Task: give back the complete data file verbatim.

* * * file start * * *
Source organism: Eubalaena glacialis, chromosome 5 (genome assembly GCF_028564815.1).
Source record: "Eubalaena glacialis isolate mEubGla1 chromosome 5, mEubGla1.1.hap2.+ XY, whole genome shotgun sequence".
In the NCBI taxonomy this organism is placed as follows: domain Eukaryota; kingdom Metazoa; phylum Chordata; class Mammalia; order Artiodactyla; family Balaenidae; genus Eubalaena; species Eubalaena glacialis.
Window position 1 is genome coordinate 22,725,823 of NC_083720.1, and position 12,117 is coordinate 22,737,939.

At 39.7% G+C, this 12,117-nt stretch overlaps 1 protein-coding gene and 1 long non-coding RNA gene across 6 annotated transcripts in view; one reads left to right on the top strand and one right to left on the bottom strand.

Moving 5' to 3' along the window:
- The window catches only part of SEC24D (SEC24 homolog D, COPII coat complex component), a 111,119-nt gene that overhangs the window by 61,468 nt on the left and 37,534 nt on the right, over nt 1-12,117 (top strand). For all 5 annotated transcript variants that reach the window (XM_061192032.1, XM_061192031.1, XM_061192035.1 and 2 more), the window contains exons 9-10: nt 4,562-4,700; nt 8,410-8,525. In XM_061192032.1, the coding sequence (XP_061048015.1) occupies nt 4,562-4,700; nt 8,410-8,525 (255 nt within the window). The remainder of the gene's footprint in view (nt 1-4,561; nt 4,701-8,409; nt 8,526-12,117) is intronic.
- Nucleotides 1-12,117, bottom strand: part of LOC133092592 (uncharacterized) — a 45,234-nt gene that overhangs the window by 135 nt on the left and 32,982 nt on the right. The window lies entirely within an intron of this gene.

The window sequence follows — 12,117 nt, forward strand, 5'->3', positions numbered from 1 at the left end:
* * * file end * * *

Source organism: Eubalaena glacialis, chromosome 5 (genome assembly GCF_028564815.1).
Source record: "Eubalaena glacialis isolate mEubGla1 chromosome 5, mEubGla1.1.hap2.+ XY, whole genome shotgun sequence".
In the NCBI taxonomy this organism is placed as follows: domain Eukaryota; kingdom Metazoa; phylum Chordata; class Mammalia; order Artiodactyla; family Balaenidae; genus Eubalaena; species Eubalaena glacialis.
Window position 1 is genome coordinate 22,725,823 of NC_083720.1, and position 12,117 is coordinate 22,737,939.

At 39.7% G+C, this 12,117-nt stretch overlaps 1 protein-coding gene and 1 long non-coding RNA gene across 6 annotated transcripts in view; one reads left to right on the top strand and one right to left on the bottom strand.

Moving 5' to 3' along the window:
- The window catches only part of SEC24D (SEC24 homolog D, COPII coat complex component), a 111,119-nt gene that overhangs the window by 61,468 nt on the left and 37,534 nt on the right, over nt 1-12,117 (top strand). For all 5 annotated transcript variants that reach the window (XM_061192032.1, XM_061192031.1, XM_061192035.1 and 2 more), the window contains exons 9-10: nt 4,562-4,700; nt 8,410-8,525. In XM_061192032.1, the coding sequence (XP_061048015.1) occupies nt 4,562-4,700; nt 8,410-8,525 (255 nt within the window). The remainder of the gene's footprint in view (nt 1-4,561; nt 4,701-8,409; nt 8,526-12,117) is intronic.
- Nucleotides 1-12,117, bottom strand: part of LOC133092592 (uncharacterized) — a 45,234-nt gene that overhangs the window by 135 nt on the left and 32,982 nt on the right. The window lies entirely within an intron of this gene.

The window sequence follows — 12,117 nt, forward strand, 5'->3', positions numbered from 1 at the left end: